Global energy-related carbon dioxide emissions can be reduced by 70 per cent by 2050 and completely phased-out by 2060 with a net positive economic outlook, according to new findings released by the International Renewable Energy Agency (IRENA).
Perspectives for the Energy Transition: Investment Needs for a Low-Carbon Energy Transition was launched at the Berlin Energy Transition Dialogue this week.
The study found increased deployment of renewable energy and energy efficiency in G20 countries and globally could achieve the emissions reductions needed to keep global temperature rise to no more than two-degrees Celsius.
“The Paris Agreement reflected an unprecedented international determination to act on climate,” IRENA director-general Adnan Z Amin said.
“The focus must be on the decarbonision of the global energy system as it accounts for almost two-thirds of greenhouse gas emissions.
“Critically, the economic case for the energy transition has never been stronger.
“Today around the world, new renewable power plants are being built that will generate electricity for less cost than fossil-fuel power plants.
“And through 2050, the decarbonisation can fuel sustainable economic growth and create more new jobs in renewables.
“We are in a good position to transform the global energy system but success will depend on urgent action, as delays will raise the costs of decarbonisation.”
While overall the energy investment needed for decarbonising the energy sector is substantial – an additional US$29 trillion until 2050 – it amounts to a small share (0.4 per cent) of global GDP.
IRENA’s macroeconomic analysis suggests that such investment creates a stimulus that, together with other pro-growth policies, will boost global GDP by 0.8% in 2050; generate new jobs in the renewable energy sector that would more than offset job losses in the fossil fuel industry, with further jobs being created by energy efficiency activities, and; improve human welfare through important additional environmental and health benefits thanks to reduced air pollution.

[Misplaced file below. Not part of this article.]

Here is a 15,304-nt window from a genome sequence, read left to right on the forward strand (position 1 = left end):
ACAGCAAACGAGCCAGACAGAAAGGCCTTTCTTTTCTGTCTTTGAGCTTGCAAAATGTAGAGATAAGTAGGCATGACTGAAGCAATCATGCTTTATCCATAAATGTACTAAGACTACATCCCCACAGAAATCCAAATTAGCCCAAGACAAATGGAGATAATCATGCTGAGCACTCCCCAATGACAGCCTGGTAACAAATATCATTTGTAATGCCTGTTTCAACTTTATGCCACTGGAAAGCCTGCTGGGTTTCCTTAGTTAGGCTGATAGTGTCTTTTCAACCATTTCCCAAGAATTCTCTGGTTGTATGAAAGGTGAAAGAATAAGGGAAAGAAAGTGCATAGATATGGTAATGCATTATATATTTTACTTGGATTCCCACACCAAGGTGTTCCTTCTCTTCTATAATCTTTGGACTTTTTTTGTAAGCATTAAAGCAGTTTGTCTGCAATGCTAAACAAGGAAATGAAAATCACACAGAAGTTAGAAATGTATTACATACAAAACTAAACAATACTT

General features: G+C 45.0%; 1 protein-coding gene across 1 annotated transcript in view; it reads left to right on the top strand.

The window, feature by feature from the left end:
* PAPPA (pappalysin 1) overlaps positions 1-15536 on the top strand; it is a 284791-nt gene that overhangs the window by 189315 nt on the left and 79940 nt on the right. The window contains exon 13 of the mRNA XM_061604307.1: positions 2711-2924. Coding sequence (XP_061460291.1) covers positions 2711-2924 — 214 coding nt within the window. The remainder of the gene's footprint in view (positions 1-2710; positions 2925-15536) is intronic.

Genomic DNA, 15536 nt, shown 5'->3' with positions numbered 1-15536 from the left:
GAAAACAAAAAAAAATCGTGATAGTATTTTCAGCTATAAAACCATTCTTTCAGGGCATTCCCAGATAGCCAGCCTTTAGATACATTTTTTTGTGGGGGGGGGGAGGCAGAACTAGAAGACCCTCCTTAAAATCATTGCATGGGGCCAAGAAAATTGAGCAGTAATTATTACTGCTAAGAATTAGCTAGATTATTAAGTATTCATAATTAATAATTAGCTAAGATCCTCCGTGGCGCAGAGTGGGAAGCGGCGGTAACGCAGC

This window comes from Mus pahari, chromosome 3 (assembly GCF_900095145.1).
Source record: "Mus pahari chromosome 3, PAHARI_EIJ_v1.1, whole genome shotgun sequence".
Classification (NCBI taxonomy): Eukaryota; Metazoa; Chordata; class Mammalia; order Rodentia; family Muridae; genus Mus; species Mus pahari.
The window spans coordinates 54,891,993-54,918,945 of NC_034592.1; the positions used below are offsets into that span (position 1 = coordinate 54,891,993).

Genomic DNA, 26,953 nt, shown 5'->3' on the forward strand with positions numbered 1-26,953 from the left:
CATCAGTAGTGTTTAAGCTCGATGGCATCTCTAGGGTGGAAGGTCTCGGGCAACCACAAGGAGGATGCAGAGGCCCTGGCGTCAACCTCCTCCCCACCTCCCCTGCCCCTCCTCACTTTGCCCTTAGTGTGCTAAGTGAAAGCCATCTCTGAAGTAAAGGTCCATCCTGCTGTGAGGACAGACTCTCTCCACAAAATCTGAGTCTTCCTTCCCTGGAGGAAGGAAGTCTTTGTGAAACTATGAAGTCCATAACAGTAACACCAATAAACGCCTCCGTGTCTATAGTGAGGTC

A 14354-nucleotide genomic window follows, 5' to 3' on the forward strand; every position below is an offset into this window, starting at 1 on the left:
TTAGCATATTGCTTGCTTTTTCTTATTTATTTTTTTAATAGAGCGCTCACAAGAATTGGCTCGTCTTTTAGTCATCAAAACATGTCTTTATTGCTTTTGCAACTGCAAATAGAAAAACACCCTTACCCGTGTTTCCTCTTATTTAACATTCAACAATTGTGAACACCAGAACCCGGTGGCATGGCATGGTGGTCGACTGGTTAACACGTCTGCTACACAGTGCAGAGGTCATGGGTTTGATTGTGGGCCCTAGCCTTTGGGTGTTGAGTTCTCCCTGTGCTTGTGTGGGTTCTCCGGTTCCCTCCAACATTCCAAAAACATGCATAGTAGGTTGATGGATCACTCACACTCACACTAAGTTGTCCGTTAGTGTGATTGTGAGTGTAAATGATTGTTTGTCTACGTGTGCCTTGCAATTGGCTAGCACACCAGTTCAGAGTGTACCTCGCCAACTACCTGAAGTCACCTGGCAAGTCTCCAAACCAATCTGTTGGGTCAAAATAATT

Globally, 32 gigatonnes (Gt) of energy-related CO2 were emitted in 2015.
The report stated that emissions would need to fall continuously to 9.5Gt by 2050 to limit warming to no more than two degrees above pre-industrial temperatures.
Ninety per cent of this energy CO2 emission reduction can be achieved through expanding renewable energy deployment and improving energy efficiency.
Renewable energy now accounts for 24 per cent of global power generation and 16 per cent of primary energy supply.
To achieve decarbonisation, the report stated that by 2050, renewables should be 80 per cent of power generation and 65 per cent of total primary energy supply.
The report also described how the energy sector transition needs to go beyond the power sector into all end-use sectors.
“Renewables need to account for the majority of power generation in 2050, based on continued rapid growth especially for solar and wind power in combination with enabling grids and new operating practices,” IRENA said.
“But also, the buildings, industry and transport sectors need more bioenergy, solar heating and electricity from renewable sources that substitute conventional energy.
“Electric vehicles need to become the predominant car type in 2050. Liquid biofuel production must grow ten-fold.
“High efficiency all-electric buildings should become the norm. Deployment of heat pumps must accelerate and a combined total of two billion buildings will need to be new built or renovated.”
The report called for policy efforts to create an enabling framework and re-design of energy markets.